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Harvest of hops: Five things you probably don't know about hops...and one you do

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YAKIMA, Wash. -- Hop growers throughout the Yakima Valley started harvesting in the last week and are expected to continue through the end of September.

Hops — a flavoring and stabilizing agent in beer — are used by a variety of brewers from small mom-and-pop craft breweries to multinational beer corporations such as Anheuser-Busch InBev, which brews brands such as Budweiser and Stella Artois. The Yakima Valley grows well above the supermajority of hops in the U.S. In other words: Beer lovers have area growers to thank for supplying a key ingredient in their favorite beers.

Here are a few facts to know about this year’s harvest:

• U.S. hop growers are expected to harvest 97.6 million pounds of hops this year, according to an August estimate from the National Agricultural Statistics Service of the U.S. Department of Agriculture. That’s a 12 percent increase from the 87.1 million pounds harvested in 2016.

• About 72 million pounds of hops — 74 percent of all U.S. hops grown — will come from hop fields in the Yakima Valley, according to estimates. That’s a 10 percent increase from the 65.4 million pounds of hops harvested in the Yakima Valley — the sole region for hops in Washington state — in 2016.

• More than 50 varieties of hops, including those developed by hop growers, suppliers and breeders, were planted in the Yakima Valley in 2017, according to the U.S. Department of Agriculture. Varieties are split into two groups: Alpha or bittering hops are added at the start of the boiling process in beer making and provide bitterness to offset a beer’s sweetness. Aroma, or flavoring hops, are added later in the boiling process to enhance the flavor and bouquet of a beer.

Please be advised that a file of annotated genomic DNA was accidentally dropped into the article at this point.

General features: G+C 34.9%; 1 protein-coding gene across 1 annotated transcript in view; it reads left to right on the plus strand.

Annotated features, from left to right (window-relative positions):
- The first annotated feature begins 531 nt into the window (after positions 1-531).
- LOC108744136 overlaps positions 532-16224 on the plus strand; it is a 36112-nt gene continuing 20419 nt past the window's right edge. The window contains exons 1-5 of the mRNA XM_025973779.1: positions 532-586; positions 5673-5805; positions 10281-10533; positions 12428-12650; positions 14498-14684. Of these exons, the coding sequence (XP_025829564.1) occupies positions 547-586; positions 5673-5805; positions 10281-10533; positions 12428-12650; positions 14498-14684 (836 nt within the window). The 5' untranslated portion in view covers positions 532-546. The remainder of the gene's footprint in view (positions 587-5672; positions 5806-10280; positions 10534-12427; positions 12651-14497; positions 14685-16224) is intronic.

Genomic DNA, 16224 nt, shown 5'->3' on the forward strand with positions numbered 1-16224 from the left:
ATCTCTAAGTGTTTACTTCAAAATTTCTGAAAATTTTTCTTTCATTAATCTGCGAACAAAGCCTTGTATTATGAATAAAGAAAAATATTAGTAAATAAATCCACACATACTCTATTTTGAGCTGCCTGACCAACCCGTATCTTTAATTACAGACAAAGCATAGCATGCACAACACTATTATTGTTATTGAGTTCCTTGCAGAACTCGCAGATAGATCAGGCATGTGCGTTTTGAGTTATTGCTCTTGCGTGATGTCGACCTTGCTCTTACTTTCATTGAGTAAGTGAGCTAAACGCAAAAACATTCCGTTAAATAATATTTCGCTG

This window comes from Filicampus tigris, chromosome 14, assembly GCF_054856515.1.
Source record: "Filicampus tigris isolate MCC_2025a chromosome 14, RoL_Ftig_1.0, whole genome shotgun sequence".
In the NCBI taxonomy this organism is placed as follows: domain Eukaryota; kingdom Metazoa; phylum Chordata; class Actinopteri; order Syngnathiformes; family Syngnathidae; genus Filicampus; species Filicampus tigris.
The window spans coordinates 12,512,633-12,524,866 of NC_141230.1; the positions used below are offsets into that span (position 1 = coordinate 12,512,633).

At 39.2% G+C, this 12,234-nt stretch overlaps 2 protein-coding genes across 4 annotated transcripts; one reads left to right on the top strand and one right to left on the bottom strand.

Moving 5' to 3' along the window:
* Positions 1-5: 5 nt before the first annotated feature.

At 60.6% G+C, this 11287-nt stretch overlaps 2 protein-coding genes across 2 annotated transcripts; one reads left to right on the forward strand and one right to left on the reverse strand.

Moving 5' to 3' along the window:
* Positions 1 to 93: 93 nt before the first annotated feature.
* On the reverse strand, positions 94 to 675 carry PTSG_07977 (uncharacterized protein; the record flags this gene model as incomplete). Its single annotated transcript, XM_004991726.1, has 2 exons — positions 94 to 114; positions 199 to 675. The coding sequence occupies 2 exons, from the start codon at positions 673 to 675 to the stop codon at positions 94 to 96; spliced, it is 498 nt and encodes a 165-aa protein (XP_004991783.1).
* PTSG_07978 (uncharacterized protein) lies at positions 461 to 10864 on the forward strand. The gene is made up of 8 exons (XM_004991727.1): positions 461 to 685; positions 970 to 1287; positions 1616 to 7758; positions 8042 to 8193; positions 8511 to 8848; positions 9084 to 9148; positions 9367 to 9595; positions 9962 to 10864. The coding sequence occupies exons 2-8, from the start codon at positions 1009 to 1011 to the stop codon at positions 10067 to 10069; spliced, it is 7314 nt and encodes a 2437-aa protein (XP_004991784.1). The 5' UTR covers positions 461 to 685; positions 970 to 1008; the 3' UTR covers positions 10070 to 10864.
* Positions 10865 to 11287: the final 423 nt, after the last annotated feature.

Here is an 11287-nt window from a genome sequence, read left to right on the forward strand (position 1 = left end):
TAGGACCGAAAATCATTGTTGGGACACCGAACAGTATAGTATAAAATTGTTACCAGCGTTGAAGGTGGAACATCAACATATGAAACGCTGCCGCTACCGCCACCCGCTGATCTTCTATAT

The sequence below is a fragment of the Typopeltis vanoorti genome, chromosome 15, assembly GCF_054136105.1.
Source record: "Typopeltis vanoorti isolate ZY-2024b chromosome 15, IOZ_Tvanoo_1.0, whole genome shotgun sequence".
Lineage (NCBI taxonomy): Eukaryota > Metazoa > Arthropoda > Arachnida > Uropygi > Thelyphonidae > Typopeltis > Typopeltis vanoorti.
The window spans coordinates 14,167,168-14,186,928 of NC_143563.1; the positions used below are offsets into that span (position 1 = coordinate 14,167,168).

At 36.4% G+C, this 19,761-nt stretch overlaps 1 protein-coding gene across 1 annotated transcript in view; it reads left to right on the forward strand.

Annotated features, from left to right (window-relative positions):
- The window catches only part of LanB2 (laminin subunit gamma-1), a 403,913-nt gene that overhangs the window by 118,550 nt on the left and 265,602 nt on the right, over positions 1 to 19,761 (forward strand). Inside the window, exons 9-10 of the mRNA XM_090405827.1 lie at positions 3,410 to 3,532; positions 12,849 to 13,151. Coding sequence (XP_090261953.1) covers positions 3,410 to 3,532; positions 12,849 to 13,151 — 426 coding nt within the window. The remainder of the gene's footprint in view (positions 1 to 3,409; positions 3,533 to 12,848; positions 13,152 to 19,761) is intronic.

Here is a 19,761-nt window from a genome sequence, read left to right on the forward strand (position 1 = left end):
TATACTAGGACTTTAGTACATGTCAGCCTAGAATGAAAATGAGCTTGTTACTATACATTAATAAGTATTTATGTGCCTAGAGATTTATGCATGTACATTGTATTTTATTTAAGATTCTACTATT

• The U.S. surpassed former — and longtime — leader Germany as the top hop grower in 2015 and has held the title since. In 2016, the U.S. had about 52,980 acres of hops, well above the 45,958 acres in Germany, according to Hop Growers of America statistics. Despite small rodent damage to some of the hop bines planted this year, total hop acreage in the U.S. is still expected to increase to 54,135 acres in 2017, according to U.S. Department of Agriculture estimates.

• Mexican beers, such as Corona and Modelo Especial, have a sizable presence in U.S. grocery stores and restaurants. And chances are you — or someone you know — have tried the Newcastle Brown Ale, a British beer. So, it’s probably not a surprise that the United Kingdom and Mexico are the two largest importers of U.S. — and Yakima Valley — hops. According to the USDA Foreign Agricultural Service — Global Agricultural Trade System, The United Kingdom imported 10.7 million pounds of hops from September 2015 to August 2016, making it the top importer of hops. Mexico imported 8 million pounds of hops during the same period, putting it easily in the No. 2 spot. But a year earlier, the rankings were reversed, with Mexico holding the top spot.

• The hop harvest in the Yakima Valley has become a monthlong gathering of the country’s beer industry. Throughout September, brewery owners from across the country will visit the Yakima Valley to work with growers and suppliers to secure hop supply for years in advance — and also to enjoy a few local brews, of course. Many will stick around on Sept. 30 for the annual Fresh Hop Ale Festival, where more than 50 brewers will serve beer made with fresh-picked hops.

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